My New Think Again column is called "Why Do the Mainstream Media Like the Tea Party More Than Occupy Wall Street?" and it’s here.
So the Grammys are out, and not that I care, but I would just like to point out on behalf of my argument that the Allman Brothers Band are the best collection of musicians playing togther regularly, anywhere, that in the blues category, three of the five nominees are in the band. I’ll bet that never happened before. I would also like to say that while I love Derek Trucks, he is crazily overrated in the new Rolling Stone poll of the 100 best guitarists, while it is criminal that Warren Haynes would be left off all together. Also, being dead is not a good idea if you want to be high on this list (unless your name is “Hendrix, of course.”) My guess is that if Jann had to worry about getting hassled by Jerry Garcia, he would have been in the top fifteen, rather than way down, I can’t even remember where he is. There’s a bunch more about which to complain: (Lou Reed? Are you serious?) But I agree with the top five.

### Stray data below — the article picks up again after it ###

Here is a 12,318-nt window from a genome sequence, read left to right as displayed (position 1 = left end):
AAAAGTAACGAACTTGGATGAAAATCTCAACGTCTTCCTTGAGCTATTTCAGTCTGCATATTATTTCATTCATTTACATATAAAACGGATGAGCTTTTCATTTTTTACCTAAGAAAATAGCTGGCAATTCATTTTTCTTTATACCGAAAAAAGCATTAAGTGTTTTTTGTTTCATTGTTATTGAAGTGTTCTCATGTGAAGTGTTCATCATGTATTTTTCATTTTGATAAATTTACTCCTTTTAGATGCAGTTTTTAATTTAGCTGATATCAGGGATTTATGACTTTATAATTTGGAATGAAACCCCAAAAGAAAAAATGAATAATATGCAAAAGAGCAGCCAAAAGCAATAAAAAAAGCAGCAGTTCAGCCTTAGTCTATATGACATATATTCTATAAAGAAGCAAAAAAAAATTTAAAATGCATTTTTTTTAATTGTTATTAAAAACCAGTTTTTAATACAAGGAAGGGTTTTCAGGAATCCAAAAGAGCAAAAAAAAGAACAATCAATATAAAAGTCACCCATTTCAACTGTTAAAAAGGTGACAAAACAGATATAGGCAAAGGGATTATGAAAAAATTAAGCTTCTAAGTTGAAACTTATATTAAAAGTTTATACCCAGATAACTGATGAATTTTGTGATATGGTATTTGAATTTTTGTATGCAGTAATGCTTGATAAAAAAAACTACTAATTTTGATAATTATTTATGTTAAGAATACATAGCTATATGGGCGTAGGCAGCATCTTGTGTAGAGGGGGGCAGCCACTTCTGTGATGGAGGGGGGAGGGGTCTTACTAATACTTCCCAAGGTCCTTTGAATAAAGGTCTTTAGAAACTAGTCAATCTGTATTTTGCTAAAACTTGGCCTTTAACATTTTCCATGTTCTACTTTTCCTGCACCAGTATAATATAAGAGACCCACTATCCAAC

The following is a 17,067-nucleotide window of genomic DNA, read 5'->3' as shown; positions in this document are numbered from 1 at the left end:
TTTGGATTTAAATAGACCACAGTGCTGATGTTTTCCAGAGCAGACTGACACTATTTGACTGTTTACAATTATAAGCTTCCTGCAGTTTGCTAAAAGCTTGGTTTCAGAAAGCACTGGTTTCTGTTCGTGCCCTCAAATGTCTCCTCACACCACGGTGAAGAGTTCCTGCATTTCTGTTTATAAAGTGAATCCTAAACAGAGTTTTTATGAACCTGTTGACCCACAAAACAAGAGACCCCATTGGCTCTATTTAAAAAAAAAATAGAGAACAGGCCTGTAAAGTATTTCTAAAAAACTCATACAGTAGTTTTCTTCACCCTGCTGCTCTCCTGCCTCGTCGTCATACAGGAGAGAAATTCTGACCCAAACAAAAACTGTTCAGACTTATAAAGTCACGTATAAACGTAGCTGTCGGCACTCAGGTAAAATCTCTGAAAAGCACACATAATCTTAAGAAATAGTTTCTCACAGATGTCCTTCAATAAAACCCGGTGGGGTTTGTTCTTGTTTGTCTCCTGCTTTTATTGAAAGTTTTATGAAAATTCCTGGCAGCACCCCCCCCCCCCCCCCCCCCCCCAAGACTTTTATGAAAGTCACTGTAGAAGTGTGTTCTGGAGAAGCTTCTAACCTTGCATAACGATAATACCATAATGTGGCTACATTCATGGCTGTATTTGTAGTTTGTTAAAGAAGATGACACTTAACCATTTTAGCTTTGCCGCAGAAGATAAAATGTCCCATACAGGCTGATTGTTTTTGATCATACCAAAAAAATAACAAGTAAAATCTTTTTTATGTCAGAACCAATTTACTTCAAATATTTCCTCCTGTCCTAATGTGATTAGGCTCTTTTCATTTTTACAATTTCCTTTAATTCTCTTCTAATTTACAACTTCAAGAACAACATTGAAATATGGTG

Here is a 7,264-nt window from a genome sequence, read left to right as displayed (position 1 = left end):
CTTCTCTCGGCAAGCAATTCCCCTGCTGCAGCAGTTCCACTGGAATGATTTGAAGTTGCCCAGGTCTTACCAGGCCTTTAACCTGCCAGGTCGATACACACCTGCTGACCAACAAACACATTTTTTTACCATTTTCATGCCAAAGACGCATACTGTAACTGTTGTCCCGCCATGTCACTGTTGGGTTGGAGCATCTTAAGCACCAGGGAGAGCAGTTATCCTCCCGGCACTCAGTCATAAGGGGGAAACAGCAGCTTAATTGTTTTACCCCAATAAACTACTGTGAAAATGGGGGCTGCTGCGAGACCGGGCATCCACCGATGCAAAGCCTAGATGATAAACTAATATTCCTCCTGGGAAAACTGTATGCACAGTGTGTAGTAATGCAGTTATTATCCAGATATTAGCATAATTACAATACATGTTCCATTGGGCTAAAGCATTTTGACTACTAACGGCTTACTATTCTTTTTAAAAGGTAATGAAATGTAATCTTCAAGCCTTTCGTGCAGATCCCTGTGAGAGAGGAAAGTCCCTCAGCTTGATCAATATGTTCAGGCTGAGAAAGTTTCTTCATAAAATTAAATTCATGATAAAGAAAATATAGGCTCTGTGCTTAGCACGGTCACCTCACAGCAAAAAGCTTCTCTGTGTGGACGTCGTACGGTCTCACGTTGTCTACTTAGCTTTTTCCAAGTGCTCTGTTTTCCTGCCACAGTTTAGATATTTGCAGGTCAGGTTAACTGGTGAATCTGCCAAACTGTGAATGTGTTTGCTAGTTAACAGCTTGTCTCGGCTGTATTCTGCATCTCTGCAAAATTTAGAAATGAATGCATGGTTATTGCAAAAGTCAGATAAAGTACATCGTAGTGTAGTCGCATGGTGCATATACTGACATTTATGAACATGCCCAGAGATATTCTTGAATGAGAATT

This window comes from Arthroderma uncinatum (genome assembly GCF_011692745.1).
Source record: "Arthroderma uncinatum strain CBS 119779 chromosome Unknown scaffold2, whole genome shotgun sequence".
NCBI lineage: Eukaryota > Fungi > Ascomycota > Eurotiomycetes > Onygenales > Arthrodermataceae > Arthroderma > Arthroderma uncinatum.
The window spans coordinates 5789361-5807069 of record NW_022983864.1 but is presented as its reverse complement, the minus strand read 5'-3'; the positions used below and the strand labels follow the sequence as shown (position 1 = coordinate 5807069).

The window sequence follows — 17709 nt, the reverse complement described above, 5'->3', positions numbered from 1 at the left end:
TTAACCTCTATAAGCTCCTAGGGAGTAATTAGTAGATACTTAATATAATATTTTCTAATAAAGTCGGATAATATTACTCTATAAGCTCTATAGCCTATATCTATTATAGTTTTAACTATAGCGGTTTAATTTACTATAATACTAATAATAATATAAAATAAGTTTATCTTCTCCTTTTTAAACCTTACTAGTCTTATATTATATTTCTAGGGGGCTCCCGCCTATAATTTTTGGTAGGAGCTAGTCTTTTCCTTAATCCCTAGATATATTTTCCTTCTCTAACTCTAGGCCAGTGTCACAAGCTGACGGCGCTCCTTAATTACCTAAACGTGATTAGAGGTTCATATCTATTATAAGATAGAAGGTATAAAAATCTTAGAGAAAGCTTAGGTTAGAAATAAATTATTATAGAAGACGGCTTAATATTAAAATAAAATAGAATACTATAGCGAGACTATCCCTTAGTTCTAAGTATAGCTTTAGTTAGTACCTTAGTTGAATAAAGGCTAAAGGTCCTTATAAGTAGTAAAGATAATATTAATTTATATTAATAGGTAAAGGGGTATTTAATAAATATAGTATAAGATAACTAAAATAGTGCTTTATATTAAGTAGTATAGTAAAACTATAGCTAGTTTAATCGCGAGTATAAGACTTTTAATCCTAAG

Chick Corea celebrated his 70th birthday with a month of shows at the Blue Note in Manhattan where he was joined by more musicians echoing more styles than I care to enumerate here. I’m not sure there has ever been a more eclectic composer and performer than Corea. And the weird thing about him is that he is not a jack-of-all trades, but actually a master of them. Part of the secret, apart from obviously, talent and longevity, appear to be egolessness. Corea throws himself into combinations with different kinds of musicians and then becomes just a member of the band. This works better with different combinations depending both on the combination in question as well as the taste of the listener.